Kenyan civil society groups say the head of the country's most powerful anti-corruption agency should be reinstated. She was allegedly forced to resign late last week for being too critical of the government. The resignation is yet another setback in Kenya's efforts to fight graft.

Gladwell Otieno, Kenya director for the corruption watchdog agency, Transparency International, resigned Friday.

Kenyan civil society leaders say the agency's local board forced Ms. Otieno to resign, after a weeks-long battle with the government over her refusal to identify and provide evidence about a Kenyan official, she claims pilfered nearly $11 million in public funds.

Two-months ago John Githongo, a widely respected anti-graft crusader tapped to head the government's anti-corruption office, resigned.

The resignations are eroding the public's confidence, and that of Western donors, in Kenya's commitment to rein in graft, and, they signal growing antagonism between corruption watchdogs and a government plagued by one corruption scandal after another.

Haron Ndubi, who leads a coalition of Kenyan civil society groups that includes the Kenyan Human Rights Commission and the Federation of Women Lawyers, says Ms. Otieno's ouster is part of a wider effort to protect government officials from agencies and individuals fighting graft.

"I think it is the government that is now hell-bent on supplanting anyone, or crushing anybody, or any institution that is fighting corruption," said Haron Ndubi. "It is a bigger scheme of seeking to control, or to mute progressive institutions and individuals."

According Mr. Ndubi, the pressure on Ms. Otieno was led by Joseph Wanjui, chairman of Transparency International's local board, and a close political ally of Kenyan President Mwai Kibaki.

Mr. Wanjui says the board pressured Ms. Otieno to either apologize to the Kenyan official she accused of corruption without citing evidence or resign. But Mr. Wanjui disputes Mr. Ndubi's assertion that his relationship with the country's president conflicts with his role on the corruption watchdog board.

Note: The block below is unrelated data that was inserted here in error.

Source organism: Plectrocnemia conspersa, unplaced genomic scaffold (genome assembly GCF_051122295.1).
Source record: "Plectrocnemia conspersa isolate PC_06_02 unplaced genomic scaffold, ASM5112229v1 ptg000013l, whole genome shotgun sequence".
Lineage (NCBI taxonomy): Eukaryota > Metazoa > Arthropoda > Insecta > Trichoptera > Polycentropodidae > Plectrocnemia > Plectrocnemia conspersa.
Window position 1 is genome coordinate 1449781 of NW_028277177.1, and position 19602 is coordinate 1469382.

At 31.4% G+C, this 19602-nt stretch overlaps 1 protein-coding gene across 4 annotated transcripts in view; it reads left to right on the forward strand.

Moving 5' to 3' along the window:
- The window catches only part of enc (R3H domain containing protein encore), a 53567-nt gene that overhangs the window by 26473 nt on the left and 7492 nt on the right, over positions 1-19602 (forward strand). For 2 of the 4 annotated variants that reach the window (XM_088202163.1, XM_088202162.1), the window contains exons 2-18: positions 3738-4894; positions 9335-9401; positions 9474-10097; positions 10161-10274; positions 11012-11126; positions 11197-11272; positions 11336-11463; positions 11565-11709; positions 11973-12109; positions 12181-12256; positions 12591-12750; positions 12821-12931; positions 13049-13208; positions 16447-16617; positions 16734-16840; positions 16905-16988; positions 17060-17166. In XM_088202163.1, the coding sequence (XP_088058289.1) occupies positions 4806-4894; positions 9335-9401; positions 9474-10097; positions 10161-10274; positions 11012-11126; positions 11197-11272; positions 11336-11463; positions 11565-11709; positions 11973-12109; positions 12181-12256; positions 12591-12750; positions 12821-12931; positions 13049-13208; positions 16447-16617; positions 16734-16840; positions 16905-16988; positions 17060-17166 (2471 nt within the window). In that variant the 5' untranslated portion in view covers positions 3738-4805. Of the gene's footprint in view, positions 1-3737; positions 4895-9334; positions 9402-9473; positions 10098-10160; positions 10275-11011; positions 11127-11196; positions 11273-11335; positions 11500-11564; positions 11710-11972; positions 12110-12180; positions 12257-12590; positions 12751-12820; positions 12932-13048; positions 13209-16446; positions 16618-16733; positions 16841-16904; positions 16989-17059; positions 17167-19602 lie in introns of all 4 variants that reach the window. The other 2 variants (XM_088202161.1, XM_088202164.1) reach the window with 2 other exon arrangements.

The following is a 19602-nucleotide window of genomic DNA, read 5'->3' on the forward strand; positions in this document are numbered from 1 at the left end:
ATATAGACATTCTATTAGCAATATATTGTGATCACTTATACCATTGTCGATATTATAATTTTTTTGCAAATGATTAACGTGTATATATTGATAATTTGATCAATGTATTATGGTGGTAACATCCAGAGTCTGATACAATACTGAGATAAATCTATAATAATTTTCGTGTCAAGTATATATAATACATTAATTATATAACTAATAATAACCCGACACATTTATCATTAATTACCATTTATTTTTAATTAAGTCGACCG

"Am I supposed to be an enemy of the president to be able to lead Transparency International? Is it presumed that to be a good leader in Transparency International, you must be at war with the government that you are in the country of to be fair? We, as an organization, are there to be transparent [and] truthful, [and we] must be able to reflect that truthfulness and transparency," he added. "If we cannot do that, then what is our credibility?"

Kenyan civil society members say reinstating Ms. Otieno would restore public confidence in an agency that has had an excellent reputation for trying to keep governments honest.

"Assuming Gladwell [Otieno] was not reinstated, nobody would trust the TI reports as much as they have before, because they would think these reports probably are approved by the State House and its associates," said Mr. Ndubi.

Nearly a fifth of Kenya's $5.5 billion budget was swallowed up by graft last year, according to estimates by some watchdog agencies. And persistent reports of graft in President Kibaki's administration during the past two years have led the United States and Germany to halt millions of dollars earmarked for government anti-corruption efforts.